By Taonga Sabola:
German Ambassador to Malawi Jurgen Borsch on Friday challenged the country’s manufacturers to come up with projects that would help pull many Malawians out of poverty.
Borsch was speaking in Blantyre when the Malawi Innovation Challenge Fund (MICF) launched its fourth window targeting manufacturers.
MICF is a competitive, transparent mechanism that provides matching grant finance for innovative projects proposed by the private sector active in Malawi’s agricultural, manufacturing and logistics sectors.
Supported by the United Nations Development Programme (UNDP), and the Federal Republic of Germany through KFW, the MICF is designed to be a quick, responsive mechanism that is not overly bureaucratic and understands the needs of the private sector.
The German government has allocated Euro 5 million to the MICF Manufacturing Window which will be managed by UNDP.
Borsch said despite decades of development efforts supported by significant amounts of foreign aid, Malawi has experienced weak economic growth and has fallen behind its peers.
He said per capita income has improved only minimally in the 50 years since Malawi’s independence, adding that growth has been volatile and distributed unequally, with little impact on poverty.
“Together, we need to identify ways for Malawi to achieve robust and stable growth that includes the poor. In this respect, the MICF has been successful in addressing a new narrative, identifying a vanguard of Malawi’s private sector.
“MICF stands for better integration. Entrepreneurs working hand in hand with the poor either as producers in their supply chains or as new customers, receiving better products and services at lower price,” Borsch said.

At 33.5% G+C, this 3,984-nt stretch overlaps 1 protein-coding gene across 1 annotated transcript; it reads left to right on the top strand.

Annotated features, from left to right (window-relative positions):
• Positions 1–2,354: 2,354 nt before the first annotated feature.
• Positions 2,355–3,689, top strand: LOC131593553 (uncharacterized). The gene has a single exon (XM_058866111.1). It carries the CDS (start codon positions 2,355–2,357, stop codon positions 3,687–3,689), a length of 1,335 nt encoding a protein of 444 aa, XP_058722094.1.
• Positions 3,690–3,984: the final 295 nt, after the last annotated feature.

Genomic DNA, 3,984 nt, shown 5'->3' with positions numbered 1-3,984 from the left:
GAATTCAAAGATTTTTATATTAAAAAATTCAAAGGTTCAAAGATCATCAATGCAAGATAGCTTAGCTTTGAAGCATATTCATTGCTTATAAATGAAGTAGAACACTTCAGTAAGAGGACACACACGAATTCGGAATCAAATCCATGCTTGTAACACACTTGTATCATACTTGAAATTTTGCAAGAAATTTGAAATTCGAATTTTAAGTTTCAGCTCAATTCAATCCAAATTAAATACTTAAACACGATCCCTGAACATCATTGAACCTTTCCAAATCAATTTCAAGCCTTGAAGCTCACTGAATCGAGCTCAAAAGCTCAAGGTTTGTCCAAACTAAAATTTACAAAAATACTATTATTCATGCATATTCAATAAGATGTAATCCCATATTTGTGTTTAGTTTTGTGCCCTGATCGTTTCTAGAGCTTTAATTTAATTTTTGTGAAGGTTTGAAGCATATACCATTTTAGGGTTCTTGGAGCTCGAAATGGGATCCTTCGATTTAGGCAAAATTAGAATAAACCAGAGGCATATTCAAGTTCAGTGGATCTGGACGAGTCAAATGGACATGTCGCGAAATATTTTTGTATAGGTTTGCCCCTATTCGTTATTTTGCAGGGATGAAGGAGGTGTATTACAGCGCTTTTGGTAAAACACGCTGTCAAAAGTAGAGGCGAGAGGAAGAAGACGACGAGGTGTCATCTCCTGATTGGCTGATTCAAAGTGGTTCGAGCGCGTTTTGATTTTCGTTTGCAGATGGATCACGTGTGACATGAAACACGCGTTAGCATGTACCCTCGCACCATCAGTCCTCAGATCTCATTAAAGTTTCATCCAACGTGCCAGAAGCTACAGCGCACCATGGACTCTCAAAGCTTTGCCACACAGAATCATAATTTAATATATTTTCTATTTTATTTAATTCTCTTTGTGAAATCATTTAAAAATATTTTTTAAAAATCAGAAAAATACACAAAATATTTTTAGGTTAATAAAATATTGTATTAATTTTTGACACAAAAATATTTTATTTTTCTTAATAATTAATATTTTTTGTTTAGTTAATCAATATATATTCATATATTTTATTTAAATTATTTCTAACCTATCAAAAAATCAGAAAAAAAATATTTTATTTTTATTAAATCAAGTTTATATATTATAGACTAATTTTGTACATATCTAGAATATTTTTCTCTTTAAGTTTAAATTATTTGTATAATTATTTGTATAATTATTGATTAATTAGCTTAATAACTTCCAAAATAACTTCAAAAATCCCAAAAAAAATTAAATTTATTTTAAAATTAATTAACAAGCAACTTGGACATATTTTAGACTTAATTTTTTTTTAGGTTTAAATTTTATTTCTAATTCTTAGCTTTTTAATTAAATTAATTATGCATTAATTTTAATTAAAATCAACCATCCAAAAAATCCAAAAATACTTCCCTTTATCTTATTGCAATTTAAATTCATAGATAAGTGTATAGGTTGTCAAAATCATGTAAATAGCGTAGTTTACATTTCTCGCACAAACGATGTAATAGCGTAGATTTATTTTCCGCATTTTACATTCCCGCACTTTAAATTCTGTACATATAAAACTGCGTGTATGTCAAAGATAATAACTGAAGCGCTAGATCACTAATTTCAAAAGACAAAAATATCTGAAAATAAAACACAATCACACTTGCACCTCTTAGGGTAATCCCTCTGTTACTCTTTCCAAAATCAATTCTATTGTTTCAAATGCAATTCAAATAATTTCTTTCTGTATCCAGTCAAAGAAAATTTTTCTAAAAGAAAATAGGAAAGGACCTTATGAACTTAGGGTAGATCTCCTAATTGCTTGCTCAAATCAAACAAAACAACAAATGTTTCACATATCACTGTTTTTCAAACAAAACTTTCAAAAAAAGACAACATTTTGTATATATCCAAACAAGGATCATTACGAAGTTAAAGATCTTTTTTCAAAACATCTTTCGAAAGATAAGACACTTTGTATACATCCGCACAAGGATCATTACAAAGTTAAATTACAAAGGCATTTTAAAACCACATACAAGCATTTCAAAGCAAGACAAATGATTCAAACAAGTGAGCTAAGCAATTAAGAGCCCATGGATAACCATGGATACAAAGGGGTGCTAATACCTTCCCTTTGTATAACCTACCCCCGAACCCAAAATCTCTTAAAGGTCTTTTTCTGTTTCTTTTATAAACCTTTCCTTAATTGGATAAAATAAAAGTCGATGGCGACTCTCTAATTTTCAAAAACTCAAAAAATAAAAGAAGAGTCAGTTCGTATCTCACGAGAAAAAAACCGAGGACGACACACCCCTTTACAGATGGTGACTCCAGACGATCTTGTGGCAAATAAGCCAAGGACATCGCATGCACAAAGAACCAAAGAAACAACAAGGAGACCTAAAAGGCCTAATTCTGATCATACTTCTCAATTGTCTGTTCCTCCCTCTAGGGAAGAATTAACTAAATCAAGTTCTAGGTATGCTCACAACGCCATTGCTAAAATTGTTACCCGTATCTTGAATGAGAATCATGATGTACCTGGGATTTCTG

He said MICF is looking for projects that are somewhat ‘out of the box’ but will bring about a major positive social and environmental impact that benefits the poor.
MICF Director, Buddhika Samarasinghe, said, through the manufacturing window, his organisation aims to enable manufacturers in the agriculture and non-agriculture sectors in Malawi to backward integrate processes to incorporate locally produced products and services that would enable them to compete in international markets or allow for import substitution in the domestic market while delivering far-reaching social and environmental impact.
Samarasinghe said MICF is private sector-friendly and aims to harness strengths of the private sector to generate and test new ideas.
He said, ultimately, MICF is in existence to prove the viability of new, inclusive business models and enhance ability of such projects to be scaled up on a purely commercial basis.
“MICF accepts that projects have a high degree of commercial risks, especially those that aim to trigger innovation or speed up implementation of new business models and or technologies.
“MICF is looking for big positive impacts on the poor in terms of numbers of poor that benefit from increased incomes and job creation through the development of new inclusive business models,” Samarasinghe said.
He said total grant funds requested must be between $250,000 and $850,000, with the applicant providing a similar amount in the project.
UNDP Resilience and Sustainable Growth Portfolio Manager, Andrew Spezowka, said his institution is impressed with the impact the MICF is having on Malawians.
This is the second window under MICF to support manufacturing. The first round of the manufacturing window was launched in 2016.